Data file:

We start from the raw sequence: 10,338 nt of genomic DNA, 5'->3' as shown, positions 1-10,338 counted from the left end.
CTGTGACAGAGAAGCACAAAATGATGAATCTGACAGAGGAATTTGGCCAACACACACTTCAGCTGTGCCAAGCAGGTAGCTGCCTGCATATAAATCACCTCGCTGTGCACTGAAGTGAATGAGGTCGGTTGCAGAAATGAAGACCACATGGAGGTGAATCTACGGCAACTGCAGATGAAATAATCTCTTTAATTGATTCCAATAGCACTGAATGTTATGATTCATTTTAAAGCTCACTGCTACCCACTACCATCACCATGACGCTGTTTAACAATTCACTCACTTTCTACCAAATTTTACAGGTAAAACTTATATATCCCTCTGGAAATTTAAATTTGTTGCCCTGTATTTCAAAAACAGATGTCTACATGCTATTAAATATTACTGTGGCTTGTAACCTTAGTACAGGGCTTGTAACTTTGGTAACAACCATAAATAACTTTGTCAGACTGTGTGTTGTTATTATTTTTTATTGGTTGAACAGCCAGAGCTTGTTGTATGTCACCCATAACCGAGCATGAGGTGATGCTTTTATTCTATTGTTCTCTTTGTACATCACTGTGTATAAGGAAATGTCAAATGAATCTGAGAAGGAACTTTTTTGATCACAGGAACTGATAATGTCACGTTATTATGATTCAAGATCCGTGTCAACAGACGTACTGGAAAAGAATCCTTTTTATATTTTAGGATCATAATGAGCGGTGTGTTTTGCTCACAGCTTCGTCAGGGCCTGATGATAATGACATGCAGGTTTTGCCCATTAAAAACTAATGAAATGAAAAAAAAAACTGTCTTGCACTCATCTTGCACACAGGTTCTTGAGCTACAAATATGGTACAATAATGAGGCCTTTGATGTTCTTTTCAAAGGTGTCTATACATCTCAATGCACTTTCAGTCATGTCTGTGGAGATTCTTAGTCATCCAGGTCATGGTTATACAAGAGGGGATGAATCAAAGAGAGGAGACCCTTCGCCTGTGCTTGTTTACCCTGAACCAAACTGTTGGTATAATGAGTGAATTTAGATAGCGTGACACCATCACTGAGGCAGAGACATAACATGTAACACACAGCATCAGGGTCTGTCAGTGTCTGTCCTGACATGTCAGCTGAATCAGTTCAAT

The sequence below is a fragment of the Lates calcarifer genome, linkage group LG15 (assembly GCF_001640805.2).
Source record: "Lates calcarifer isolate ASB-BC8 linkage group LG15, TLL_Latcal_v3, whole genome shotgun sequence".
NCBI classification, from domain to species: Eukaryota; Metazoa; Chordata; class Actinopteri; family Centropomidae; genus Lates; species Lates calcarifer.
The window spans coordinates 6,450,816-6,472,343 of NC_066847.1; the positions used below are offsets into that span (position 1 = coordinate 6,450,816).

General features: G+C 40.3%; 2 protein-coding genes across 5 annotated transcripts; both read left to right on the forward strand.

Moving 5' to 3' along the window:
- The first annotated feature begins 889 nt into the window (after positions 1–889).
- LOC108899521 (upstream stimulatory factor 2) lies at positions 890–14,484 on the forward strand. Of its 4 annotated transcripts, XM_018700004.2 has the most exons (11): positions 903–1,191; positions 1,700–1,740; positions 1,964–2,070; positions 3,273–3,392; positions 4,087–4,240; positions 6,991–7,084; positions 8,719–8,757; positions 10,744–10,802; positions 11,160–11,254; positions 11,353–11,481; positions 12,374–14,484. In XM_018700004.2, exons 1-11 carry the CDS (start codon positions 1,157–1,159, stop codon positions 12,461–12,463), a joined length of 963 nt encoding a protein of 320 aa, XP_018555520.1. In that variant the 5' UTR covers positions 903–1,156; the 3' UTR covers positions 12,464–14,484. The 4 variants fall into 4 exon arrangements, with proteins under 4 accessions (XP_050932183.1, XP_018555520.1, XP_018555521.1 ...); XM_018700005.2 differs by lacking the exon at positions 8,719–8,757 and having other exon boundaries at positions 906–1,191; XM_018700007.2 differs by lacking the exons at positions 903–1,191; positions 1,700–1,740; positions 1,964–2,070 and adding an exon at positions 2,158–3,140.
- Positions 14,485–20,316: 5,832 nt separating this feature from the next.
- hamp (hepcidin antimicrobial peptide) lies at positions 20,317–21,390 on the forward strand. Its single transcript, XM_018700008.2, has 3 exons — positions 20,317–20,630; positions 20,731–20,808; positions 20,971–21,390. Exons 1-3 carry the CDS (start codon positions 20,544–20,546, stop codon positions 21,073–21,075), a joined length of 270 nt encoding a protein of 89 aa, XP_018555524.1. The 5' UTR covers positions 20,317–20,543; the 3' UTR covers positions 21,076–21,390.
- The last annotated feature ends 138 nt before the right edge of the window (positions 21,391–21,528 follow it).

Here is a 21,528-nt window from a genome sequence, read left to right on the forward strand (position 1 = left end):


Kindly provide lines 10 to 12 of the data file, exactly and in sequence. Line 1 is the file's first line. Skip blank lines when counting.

- LOC108899521 (upstream stimulatory factor 2) lies at positions 890–14,484 on the forward strand. Of its 4 annotated transcripts, XM_018700004.2 has the most exons (11): positions 903–1,191; positions 1,700–1,740; positions 1,964–2,070; positions 3,273–3,392; positions 4,087–4,240; positions 6,991–7,084; positions 8,719–8,757; positions 10,744–10,802; positions 11,160–11,254; positions 11,353–11,481; positions 12,374–14,484. In XM_018700004.2, exons 1-11 carry the CDS (start codon positions 1,157–1,159, stop codon positions 12,461–12,463), a joined length of 963 nt encoding a protein of 320 aa, XP_018555520.1. In that variant the 5' UTR covers positions 903–1,156; the 3' UTR covers positions 12,464–14,484. The 4 variants fall into 4 exon arrangements, with proteins under 4 accessions (XP_050932183.1, XP_018555520.1, XP_018555521.1 ...); XM_018700005.2 differs by lacking the exon at positions 8,719–8,757 and having other exon boundaries at positions 906–1,191; XM_018700007.2 differs by lacking the exons at positions 903–1,191; positions 1,700–1,740; positions 1,964–2,070 and adding an exon at positions 2,158–3,140.
- Positions 14,485–20,316: 5,832 nt separating this feature from the next.
- hamp (hepcidin antimicrobial peptide) lies at positions 20,317–21,390 on the forward strand. Its single transcript, XM_018700008.2, has 3 exons — positions 20,317–20,630; positions 20,731–20,808; positions 20,971–21,390. Exons 1-3 carry the CDS (start codon positions 20,544–20,546, stop codon positions 21,073–21,075), a joined length of 270 nt encoding a protein of 89 aa, XP_018555524.1. The 5' UTR covers positions 20,317–20,543; the 3' UTR covers positions 21,076–21,390.